Technology Licenses: In most instances, a technology license agreement is included in the overall construction or document package. This document is typically executed between the process technology provider as the licensor and the entity developing the project as the licensee.  Technology licenses in this arena generally include language governing the scope of use of the initial process technology. Further, in most instances, such agreements include specific language regarding each party’s rights, duties and obligations related to subsequent technological modifications that the licensee may make or consider making to the initial licensed process.  Such language generally sets forth what modifications can or cannot be made to the process, how the final ownership of such modifications will look and what notice and disclosure activities are required in the face of such modifications. It is not unusual to see provisions in the license agreement where the licensor grants the licensee a limited license to use the technology solely in connection with the initial design, construction, operation, maintenance and repair of the facility. Such language seeks to limit the licensee’s ability to use the process technology to the initial plant design and configuration, and excludes such use for purposes of a plant or process that has been modified. Further, many licenses contain provisions stating that any and all modifications to the process technology are deemed the property of the licensor and that the licensee agrees to assign all rights, title and interest in such modifications to the licensor. Such provisions not only create issues for the licensee, but moreover will create issues for any third party whose optimization technology is being considered for installation by management. Thus, a close examination of the terms and conditions of the applicable technology license agreement and the respective parties’ intellectual property rights thereunder is warranted in the face of optimization strategies that involve technological modifications. A failure to make such and examination of the applicable technology license agreements may result in several unexpected technology ownership issues for both the plant owner and the follow on technology vendor.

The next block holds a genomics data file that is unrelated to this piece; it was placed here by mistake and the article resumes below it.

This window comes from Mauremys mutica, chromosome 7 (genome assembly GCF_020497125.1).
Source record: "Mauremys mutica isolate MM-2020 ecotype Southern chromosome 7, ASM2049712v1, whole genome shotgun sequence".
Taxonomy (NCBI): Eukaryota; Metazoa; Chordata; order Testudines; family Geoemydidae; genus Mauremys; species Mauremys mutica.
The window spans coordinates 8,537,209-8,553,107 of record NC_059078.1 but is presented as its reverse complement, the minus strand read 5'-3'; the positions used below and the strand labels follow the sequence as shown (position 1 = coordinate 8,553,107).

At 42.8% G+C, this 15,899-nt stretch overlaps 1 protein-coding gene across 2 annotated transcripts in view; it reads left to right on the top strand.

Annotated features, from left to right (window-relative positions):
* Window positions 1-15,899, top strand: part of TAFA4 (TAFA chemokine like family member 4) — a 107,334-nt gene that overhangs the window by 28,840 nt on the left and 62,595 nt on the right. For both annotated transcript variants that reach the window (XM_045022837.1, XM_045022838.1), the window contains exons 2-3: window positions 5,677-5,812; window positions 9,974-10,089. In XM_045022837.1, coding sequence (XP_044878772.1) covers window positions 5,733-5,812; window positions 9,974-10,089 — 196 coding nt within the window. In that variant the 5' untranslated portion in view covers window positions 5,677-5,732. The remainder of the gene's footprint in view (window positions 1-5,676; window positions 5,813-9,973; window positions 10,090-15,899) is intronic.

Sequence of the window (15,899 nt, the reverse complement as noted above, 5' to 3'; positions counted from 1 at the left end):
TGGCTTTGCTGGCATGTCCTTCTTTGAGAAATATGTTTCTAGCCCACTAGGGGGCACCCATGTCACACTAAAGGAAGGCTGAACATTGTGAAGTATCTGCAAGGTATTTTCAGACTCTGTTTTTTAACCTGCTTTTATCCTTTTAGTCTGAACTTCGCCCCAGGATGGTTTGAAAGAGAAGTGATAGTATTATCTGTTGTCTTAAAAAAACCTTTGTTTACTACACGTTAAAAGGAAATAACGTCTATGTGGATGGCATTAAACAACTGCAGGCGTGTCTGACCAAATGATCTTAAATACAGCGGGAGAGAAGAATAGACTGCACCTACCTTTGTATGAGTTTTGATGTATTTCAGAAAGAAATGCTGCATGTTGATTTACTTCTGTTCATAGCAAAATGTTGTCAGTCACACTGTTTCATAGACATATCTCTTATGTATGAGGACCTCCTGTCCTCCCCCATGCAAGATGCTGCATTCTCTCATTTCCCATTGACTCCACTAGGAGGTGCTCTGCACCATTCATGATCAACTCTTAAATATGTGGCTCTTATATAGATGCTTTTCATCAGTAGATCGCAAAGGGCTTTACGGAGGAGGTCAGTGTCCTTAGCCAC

Permits and Site Control Issues: The effect that any proposed optimization projects may have on a facility’s environmental controls likewise cannot be overlooked. Although permits are management’s main focus when initially developing and financing a biofuel refinery, they often become a nonissue as the-day-to-day operations of the facility take over. In the face of considering any plant modifications, much like when initially developing the facility, permitting should become top of mind. With regard to both air and water, plant upgrades and optimization activities can trigger management’s need to obtain new or revised permits. Regulatory review is often required when physical changes to the facility or changes in the method of the facility’s operation result in or may result in increased or modified air emissions or changes to water appropriation and/or water discharges at the plant. Such regulatory reviews will determine if additional permitting is required for operational compliance of the facility in its optimized state. Even if the resulting increased air emissions or changes to water appropriation and/or water discharges will meet existing permit limits, such regulatory review is likely required. 

Author: John Eustermann
Partner Attorney, Stoel Rives
(208) 387-4218
jmeustermann@stoel.com